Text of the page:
Marshal François-Etienne-Christophe Kellermann


François-Etienne-Christophe Kellermann General who stopped the Prussian advance at Valmy in 1792 and later became a Marshal of the Empire



Born: May 28, 1735

Place of Birth: Strasbourg, Bas-Rhin, France

Legion of Honor: Grand Eagle

Imperial Nobility: Duke

Died: September 13, 1820

Place of Death: Paris, France

Arc de Triomphe: KELLERMANN on the north pillar


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The son of a tax collector of the bourgeoisie, François-Etienne-Christophe Kellermann joined the French army at age 17 by joining the Lowendahl Regiment in 1752. In 1756 he became a lieutenant in the volunteers of Alsace and he served during the Seven Years War in Germany. Two years later Kellermann was promoted to capitaine in a dragoon regiment and he went on to distinguish himself in the fighting at Bergen and Friedberg. 1761 saw Kellermann as a capitaine with the Volunteers of the Dauphin when he distinguished himself by taking prisoner 300 grenadiers and General Scheider.

With the Seven Years War over, Kellermann was next sent on missions to Poland and Russia. In the meantime he married and his wife gave birth to his son who would become a notable general, François-Etienne Kellermann. In 1771 Kellermann was recognized as a Knight of Saint Louis and he was sent to Poland to help organize the cavalry there. After returning to France the next year, he was promoted to lieutenant colonel. During the relatively peaceful years that followed, Kellermann slowly worked his way up the ranks, being promoted to mestre de camp in 1784. Four years later in 1788 he was promoted to maréchal de camp and his service record from the Ministry of War mentions that he was "very intelligent and informed. A good officer."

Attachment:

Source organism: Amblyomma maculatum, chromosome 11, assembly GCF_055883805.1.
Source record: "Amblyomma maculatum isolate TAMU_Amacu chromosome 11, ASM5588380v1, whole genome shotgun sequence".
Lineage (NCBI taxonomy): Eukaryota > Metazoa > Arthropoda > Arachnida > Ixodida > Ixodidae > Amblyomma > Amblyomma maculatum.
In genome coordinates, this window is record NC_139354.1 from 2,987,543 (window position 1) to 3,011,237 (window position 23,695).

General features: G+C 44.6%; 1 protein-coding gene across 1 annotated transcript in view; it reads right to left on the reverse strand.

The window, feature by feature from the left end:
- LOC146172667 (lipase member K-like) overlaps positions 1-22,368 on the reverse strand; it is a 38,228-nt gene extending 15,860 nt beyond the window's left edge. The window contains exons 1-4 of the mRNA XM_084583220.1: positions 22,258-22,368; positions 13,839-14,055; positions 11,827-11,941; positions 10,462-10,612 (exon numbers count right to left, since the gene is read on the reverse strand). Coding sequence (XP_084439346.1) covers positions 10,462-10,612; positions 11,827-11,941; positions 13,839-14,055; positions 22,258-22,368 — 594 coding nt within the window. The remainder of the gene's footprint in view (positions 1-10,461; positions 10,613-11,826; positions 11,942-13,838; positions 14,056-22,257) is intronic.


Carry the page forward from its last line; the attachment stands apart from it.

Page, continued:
By the time of the Revolution, Kellermann was already a general and ready to help defend France. In 1791 he was placed in charge of Haut-Rhin and then Bas-Rhin, and in March of 1792 he was named a Commander of Saint Louis and promoted to lieutenant general. Events were moving quickly, and in May he commanded the camp of Neukirch and in July the camp of Wissembourg. August of 1792 saw Kellermann appointed commander-in-chief of the Army of the Center in place of Marshal Luckner, and he took his command in early September. His men, a collection of experienced soldiers and volunteers, were in no shape for combat but he quickly began drilling and training them, pairing groups of soldiers with groups of volunteers.

At the time, General Dumouriez was commanding the Army of the North and intent on stopping the Prussian advance on Paris. Dumouriez held higher command and sent Kellermann an urgent request for him to march his army to join together and halt the Prussians at Valmy. Even though Kellermann was reluctant to commit to battle with such untested troops, he marched to Dumouriez's orders and they met up at Valmy. During the Battle of Valmy that followed, Kellermann's soldiers held strong until an ammunition wagon exploded and sparked a panic. Kellermann rode among his men and rallied them, and the Prussians decided that advancing on Paris was not worth the trouble and withdrew. Kellermann then led his army forward and retook Longwy and Verdun.